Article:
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One Step Closer
Nearly three weeks after the inconclusive American presidential election, Gov. George W. Bush of Texas claimed victory, began forming his new administration and called on his Democratic Party opponent, Vice President Al Gore, to concede and drop further legal actions. Bush made his move shortly after Katherine Harris, the Florida state elections officer, certified Bush's victory in Florida by 537 votes (out of some 6 million cast) on the Nov. 26 deadline set by the state supreme court. The Bush camp has challenged the state court's ruling before the U.S. Supreme Court, even though that would now seem moot. Far from conceding, Gore says he will contest the election, which means that the decision could extend past the Dec. 18 date for the vote by the Electoral College, which formally chooses the U.S. president. Florida's 25 electoral votes just barely give Bush the majority of 271 he needs to win the White House.

Disappearing Act
He was supposed to have met with former president Fidel Ramos at the posh Manila Hotel last Friday. But public-relations guru Salvador "Bubby" Dacer, 63, did not show. He evidently did not go home either, since his children quickly sent out an SOS that he had been kidnapped. Police found his abandoned car at the bottom of a ravine three days later. Dacer was said to be knee-deep in the movement to force President Joseph Estrada out of office, through impeachment or resignation or whatever. But wait. Estrada maintained that Dacer went to him three days before to offer his PR services to help the president keep his job. Add to that reports that his main client, Vice President Gloria Macapagal Arroyo, has been displeased because her popularity rating has taken a big tumble lately. Given the supercharged atmosphere that has gripped Manila recently, who wouldn't want to disappear?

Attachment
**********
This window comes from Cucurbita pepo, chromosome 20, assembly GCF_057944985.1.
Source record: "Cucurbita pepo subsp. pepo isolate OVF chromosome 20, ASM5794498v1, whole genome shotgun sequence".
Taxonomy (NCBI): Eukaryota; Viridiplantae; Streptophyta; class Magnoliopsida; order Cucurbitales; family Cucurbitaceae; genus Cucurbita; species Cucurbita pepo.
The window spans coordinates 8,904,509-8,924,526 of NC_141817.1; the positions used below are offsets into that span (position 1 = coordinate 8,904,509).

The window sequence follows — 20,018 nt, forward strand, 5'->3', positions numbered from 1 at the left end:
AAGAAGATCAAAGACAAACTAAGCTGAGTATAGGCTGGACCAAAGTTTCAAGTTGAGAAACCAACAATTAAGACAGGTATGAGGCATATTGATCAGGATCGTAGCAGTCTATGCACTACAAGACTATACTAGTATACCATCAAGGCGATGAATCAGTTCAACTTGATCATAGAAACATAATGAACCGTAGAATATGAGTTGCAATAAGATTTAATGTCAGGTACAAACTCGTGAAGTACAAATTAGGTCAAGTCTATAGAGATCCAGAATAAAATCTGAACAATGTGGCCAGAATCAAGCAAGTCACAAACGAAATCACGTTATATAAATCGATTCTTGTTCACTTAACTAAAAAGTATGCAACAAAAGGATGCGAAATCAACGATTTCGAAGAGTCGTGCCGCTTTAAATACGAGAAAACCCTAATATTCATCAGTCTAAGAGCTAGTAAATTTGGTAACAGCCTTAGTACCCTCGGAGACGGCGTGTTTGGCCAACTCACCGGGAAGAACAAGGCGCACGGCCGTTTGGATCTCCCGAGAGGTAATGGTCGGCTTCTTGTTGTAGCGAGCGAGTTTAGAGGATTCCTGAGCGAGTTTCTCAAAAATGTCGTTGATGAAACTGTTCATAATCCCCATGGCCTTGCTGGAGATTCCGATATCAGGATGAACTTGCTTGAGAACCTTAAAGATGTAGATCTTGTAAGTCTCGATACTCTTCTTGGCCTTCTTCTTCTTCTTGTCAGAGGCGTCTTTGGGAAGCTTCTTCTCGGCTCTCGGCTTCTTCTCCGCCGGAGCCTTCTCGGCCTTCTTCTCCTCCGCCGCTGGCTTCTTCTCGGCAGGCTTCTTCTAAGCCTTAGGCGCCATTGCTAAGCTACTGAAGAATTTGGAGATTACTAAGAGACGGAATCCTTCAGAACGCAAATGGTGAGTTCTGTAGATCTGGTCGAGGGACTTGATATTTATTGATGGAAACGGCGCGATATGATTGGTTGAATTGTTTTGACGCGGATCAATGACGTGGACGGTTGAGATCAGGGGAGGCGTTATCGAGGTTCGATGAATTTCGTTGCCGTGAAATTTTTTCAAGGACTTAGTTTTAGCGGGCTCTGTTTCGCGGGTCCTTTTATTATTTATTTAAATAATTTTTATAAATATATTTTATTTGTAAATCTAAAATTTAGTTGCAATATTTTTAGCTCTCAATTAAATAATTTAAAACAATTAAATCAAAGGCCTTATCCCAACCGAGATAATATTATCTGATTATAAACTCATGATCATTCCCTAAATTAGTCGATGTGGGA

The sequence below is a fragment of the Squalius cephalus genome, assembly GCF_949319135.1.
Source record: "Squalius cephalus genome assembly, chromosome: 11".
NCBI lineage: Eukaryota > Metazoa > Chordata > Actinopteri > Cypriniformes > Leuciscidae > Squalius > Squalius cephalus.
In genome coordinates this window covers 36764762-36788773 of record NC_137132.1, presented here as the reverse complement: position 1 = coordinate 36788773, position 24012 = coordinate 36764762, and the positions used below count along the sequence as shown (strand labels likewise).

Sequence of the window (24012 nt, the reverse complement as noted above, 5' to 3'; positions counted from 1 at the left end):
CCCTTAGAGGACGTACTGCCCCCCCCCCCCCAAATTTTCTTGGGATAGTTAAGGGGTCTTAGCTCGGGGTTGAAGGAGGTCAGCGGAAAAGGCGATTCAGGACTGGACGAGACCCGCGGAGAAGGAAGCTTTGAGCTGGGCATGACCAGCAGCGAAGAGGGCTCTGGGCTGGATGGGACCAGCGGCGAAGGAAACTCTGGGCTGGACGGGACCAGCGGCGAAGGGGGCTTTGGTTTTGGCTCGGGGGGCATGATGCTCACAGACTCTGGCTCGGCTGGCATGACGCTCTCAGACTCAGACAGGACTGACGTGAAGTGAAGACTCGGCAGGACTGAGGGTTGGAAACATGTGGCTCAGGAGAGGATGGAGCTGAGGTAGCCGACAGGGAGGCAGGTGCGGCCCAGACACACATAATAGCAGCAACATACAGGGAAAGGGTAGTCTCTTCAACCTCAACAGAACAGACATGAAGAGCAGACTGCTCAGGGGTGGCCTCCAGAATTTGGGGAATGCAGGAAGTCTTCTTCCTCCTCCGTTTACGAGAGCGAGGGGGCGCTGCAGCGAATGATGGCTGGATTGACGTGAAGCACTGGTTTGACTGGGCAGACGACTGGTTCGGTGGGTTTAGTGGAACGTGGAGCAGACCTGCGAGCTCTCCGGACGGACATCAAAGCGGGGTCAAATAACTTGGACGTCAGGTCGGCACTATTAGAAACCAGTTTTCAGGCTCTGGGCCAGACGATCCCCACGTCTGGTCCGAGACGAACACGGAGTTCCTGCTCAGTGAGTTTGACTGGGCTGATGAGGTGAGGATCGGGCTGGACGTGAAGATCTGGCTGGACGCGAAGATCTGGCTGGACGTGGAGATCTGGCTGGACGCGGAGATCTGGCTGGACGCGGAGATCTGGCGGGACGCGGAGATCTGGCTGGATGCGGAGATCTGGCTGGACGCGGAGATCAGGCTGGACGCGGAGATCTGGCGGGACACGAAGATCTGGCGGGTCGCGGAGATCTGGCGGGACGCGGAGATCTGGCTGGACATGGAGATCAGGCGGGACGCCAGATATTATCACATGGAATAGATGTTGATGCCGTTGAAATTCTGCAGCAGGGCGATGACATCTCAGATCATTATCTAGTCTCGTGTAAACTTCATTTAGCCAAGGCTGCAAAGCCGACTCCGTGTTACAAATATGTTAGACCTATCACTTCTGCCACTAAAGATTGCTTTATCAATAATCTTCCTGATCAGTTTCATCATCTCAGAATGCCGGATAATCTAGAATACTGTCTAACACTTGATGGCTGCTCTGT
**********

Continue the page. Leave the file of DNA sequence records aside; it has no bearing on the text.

No Longer On the Run
If there were such a thing as a Ten-Most-Wanted list in China, Lai Changxing, 46, would head it. Lai is alleged to be the brains behind a massive smuggling and corruption scam, centered on Fujian province, that has reached into the Politburo. Already, 84 people have been convicted of being involved in smuggling cars, oil, cigarettes and other goods valued at some $6 billion. Of these, 11 have been sentenced to death. Hundreds of Chinese investigators descended on Xiamen in July, 1999, to investigate activities centering on Yuanhua Group, which authorities claim was a front for the scam. Lai eluded the dragnet for 15 months until he and his wife, Tsang Mingna, were arrested in Vancouver on Nov. 23 on unspecified immigration charges. Don't expect any quick return to China though. China has no extradition treaty with Canada, which is also reluctant to deport people who face the death penalty. That would certainly be the case with Lai. On the other hand, this case has the highest-level attention. Prime Minister Zhu Rongji publicly called on Ottawa to deport Lai and said the diplomatic wheels to achieve that were already in motion. Canada might satisfy its qualms by sending him to Hong Kong, where he is a resident and which has no death penalty, and put the onus for dispatching him to China on Hong Kong's shoulders.

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November 30, 2000

From Our Correspondent: Hirohito and the War
A conversation with biographer Herbert Bix

From Our Correspondent: A Rough Road Ahead
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From Our Correspondent: Making Enemies
Indonesia needs friends. So why is it picking fights?

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Expect more pain for Taiwan

Editorial: As new security worries like crime and terrorism rise, old rivalries are blocking needed cooperation

Letters & Comment:
Malaysia defends its I.T. record

Looking Back:
Murder in the streets

The Bottom Line: Asiaweek's ranking of world economies

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